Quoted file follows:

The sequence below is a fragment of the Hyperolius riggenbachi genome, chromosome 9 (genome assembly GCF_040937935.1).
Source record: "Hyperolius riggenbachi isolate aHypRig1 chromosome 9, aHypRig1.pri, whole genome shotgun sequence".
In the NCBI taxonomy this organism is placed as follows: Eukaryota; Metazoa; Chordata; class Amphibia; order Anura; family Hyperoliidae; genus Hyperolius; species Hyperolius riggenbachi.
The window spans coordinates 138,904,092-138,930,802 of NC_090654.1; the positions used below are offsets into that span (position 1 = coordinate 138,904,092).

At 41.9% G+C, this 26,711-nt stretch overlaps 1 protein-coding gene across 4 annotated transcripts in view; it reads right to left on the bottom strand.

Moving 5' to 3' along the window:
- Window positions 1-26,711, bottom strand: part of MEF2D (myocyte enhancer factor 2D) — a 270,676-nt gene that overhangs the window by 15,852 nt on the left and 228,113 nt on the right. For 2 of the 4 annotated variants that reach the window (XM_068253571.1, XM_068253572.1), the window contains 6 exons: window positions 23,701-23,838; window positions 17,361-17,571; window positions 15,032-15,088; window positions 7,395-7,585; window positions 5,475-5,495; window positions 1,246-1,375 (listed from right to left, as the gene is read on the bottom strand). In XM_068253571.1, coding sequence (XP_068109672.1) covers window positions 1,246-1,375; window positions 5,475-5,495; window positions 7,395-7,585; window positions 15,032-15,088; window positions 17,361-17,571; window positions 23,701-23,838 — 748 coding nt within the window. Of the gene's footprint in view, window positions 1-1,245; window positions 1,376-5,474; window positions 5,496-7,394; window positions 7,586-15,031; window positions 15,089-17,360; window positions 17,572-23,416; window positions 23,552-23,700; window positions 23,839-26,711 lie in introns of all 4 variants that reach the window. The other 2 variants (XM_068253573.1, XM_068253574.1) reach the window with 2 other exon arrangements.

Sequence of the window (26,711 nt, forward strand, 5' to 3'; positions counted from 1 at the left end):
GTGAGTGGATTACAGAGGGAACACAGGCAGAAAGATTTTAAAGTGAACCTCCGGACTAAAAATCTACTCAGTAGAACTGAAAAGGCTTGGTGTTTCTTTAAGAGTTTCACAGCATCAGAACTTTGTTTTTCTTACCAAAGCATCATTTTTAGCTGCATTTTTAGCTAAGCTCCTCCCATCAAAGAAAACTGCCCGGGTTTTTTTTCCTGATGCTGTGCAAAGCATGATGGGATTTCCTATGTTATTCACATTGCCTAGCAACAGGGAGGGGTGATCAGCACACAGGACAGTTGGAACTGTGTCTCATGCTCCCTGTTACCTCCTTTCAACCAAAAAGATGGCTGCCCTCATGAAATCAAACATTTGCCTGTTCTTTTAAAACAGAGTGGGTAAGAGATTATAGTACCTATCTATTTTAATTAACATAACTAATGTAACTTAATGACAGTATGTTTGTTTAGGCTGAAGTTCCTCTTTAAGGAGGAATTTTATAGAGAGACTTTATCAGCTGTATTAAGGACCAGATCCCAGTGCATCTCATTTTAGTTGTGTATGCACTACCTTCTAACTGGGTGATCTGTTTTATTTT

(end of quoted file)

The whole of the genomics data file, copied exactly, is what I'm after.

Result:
The sequence below is a fragment of the Hyperolius riggenbachi genome, chromosome 9 (genome assembly GCF_040937935.1).
Source record: "Hyperolius riggenbachi isolate aHypRig1 chromosome 9, aHypRig1.pri, whole genome shotgun sequence".
In the NCBI taxonomy this organism is placed as follows: Eukaryota; Metazoa; Chordata; class Amphibia; order Anura; family Hyperoliidae; genus Hyperolius; species Hyperolius riggenbachi.
The window spans coordinates 138,904,092-138,930,802 of NC_090654.1; the positions used below are offsets into that span (position 1 = coordinate 138,904,092).

At 41.9% G+C, this 26,711-nt stretch overlaps 1 protein-coding gene across 4 annotated transcripts in view; it reads right to left on the bottom strand.

Moving 5' to 3' along the window:
- Window positions 1-26,711, bottom strand: part of MEF2D (myocyte enhancer factor 2D) — a 270,676-nt gene that overhangs the window by 15,852 nt on the left and 228,113 nt on the right. For 2 of the 4 annotated variants that reach the window (XM_068253571.1, XM_068253572.1), the window contains 6 exons: window positions 23,701-23,838; window positions 17,361-17,571; window positions 15,032-15,088; window positions 7,395-7,585; window positions 5,475-5,495; window positions 1,246-1,375 (listed from right to left, as the gene is read on the bottom strand). In XM_068253571.1, coding sequence (XP_068109672.1) covers window positions 1,246-1,375; window positions 5,475-5,495; window positions 7,395-7,585; window positions 15,032-15,088; window positions 17,361-17,571; window positions 23,701-23,838 — 748 coding nt within the window. Of the gene's footprint in view, window positions 1-1,245; window positions 1,376-5,474; window positions 5,496-7,394; window positions 7,586-15,031; window positions 15,089-17,360; window positions 17,572-23,416; window positions 23,552-23,700; window positions 23,839-26,711 lie in introns of all 4 variants that reach the window. The other 2 variants (XM_068253573.1, XM_068253574.1) reach the window with 2 other exon arrangements.

Sequence of the window (26,711 nt, forward strand, 5' to 3'; positions counted from 1 at the left end):
GTGAGTGGATTACAGAGGGAACACAGGCAGAAAGATTTTAAAGTGAACCTCCGGACTAAAAATCTACTCAGTAGAACTGAAAAGGCTTGGTGTTTCTTTAAGAGTTTCACAGCATCAGAACTTTGTTTTTCTTACCAAAGCATCATTTTTAGCTGCATTTTTAGCTAAGCTCCTCCCATCAAAGAAAACTGCCCGGGTTTTTTTTCCTGATGCTGTGCAAAGCATGATGGGATTTCCTATGTTATTCACATTGCCTAGCAACAGGGAGGGGTGATCAGCACACAGGACAGTTGGAACTGTGTCTCATGCTCCCTGTTACCTCCTTTCAACCAAAAAGATGGCTGCCCTCATGAAATCAAACATTTGCCTGTTCTTTTAAAACAGAGTGGGTAAGAGATTATAGTACCTATCTATTTTAATTAACATAACTAATGTAACTTAATGACAGTATGTTTGTTTAGGCTGAAGTTCCTCTTTAAGGAGGAATTTTATAGAGAGACTTTATCAGCTGTATTAAGGACCAGATCCCAGTGCATCTCATTTTAGTTGTGTATGCACTACCTTCTAACTGGGTGATCTGTTTTATTTT